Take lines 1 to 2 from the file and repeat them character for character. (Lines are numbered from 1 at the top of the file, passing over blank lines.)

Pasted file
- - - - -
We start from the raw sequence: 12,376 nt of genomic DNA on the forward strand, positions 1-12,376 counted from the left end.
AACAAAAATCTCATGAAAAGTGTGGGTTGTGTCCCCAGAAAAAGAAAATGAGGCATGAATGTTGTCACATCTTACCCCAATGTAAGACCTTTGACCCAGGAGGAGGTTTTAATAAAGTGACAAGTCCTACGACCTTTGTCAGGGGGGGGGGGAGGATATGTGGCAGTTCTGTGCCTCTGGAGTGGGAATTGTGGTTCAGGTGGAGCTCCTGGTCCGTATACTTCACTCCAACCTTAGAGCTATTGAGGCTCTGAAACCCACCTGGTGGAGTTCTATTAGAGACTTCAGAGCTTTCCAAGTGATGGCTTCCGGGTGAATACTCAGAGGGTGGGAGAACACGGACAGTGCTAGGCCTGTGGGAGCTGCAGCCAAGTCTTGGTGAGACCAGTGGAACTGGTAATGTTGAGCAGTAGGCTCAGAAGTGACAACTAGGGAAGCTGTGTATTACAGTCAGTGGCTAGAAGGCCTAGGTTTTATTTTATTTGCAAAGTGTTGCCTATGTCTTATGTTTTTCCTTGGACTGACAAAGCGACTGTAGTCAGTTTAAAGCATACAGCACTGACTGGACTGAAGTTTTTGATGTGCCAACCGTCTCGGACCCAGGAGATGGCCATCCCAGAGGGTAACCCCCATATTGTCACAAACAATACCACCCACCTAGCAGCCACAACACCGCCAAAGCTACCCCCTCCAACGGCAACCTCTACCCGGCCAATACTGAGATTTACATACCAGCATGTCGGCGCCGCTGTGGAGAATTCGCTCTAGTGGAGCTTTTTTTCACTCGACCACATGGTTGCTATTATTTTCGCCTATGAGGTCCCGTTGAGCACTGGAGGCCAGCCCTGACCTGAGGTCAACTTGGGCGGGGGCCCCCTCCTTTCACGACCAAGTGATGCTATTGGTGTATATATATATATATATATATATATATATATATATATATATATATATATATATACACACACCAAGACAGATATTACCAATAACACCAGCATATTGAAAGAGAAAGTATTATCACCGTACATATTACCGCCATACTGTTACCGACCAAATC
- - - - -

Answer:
We start from the raw sequence: 12,376 nt of genomic DNA on the forward strand, positions 1-12,376 counted from the left end.
AACAAAAATCTCATGAAAAGTGTGGGTTGTGTCCCCAGAAAAAGAAAATGAGGCATGAATGTTGTCACATCTTACCCCAATGTAAGACCTTTGACCCAGGAGGAGGTTTTAATAAAGTGACAAGTCCTACGACCTTTGTCAGGGGGGGGGGGAGGATATGTGGCAGTTCTGTGCCTCTGGAGTGGGAATTGTGGTTCAGGTGGAGCTCCTGGTCCGTATACTTCACTCCAACCTTAGAGCTATTGAGGCTCTGAAACCCACCTGGTGGAGTTCTATTAGAGACTTCAGAGCTTTCCAAGTGATGGCTTCCGGGTGAATACTCAGAGGGTGGGAGAACACGGACAGTGCTAGGCCTGTGGGAGCTGCAGCCAAGTCTTGGTGAGACCAGTGGAACTGGTAATGTTGAGCAGTAGGCTCAGAAGTGACAACTAGGGAAGCTGTGTATTACAGTCAGTGGCTAGAAGGCCTAGGTTTTATTTTATTTGCAAAGTGTTGCCTATGTCTTATGTTTTTCCTTGGACTGACAAAGCGACTGTAGTCAGTTTAAAGCATACAGCACTGACTGGACTGAAGTTTTTGATGTGCCAACCGTCTCGGACCCAGGAGATGGCCATCCCAGAGGGTAACCCCCATATTGTCACAAACAATACCACCCACCTAGCAGCCACAACACCGCCAAAGCTACCCCCTCCAACGGCAACCTCTACCCGGCCAATACTGAGATTTACATACCAGCATGTCGGCGCCGCTGTGGAGAATTCGCTCTAGTGGAGCTTTTTTTCACTCGACCACATGGTTGCTATTATTTTCGCCTATGAGGTCCCGTTGAGCACTGGAGGCCAGCCCTGACCTGAGGTCAACTTGGGCGGGGGCCCCCTCCTTTCACGACCAAGTGATGCTATTGGTGTATATATATATATATATATATATATATATATATATATATATATATATATATATACACACACCAAGACAGATATTACCAATAACACCAGCATATTGAAAGAGAAAGTATTATCACCGTACATATTACCGCCATACTGTTACCGACCAAATC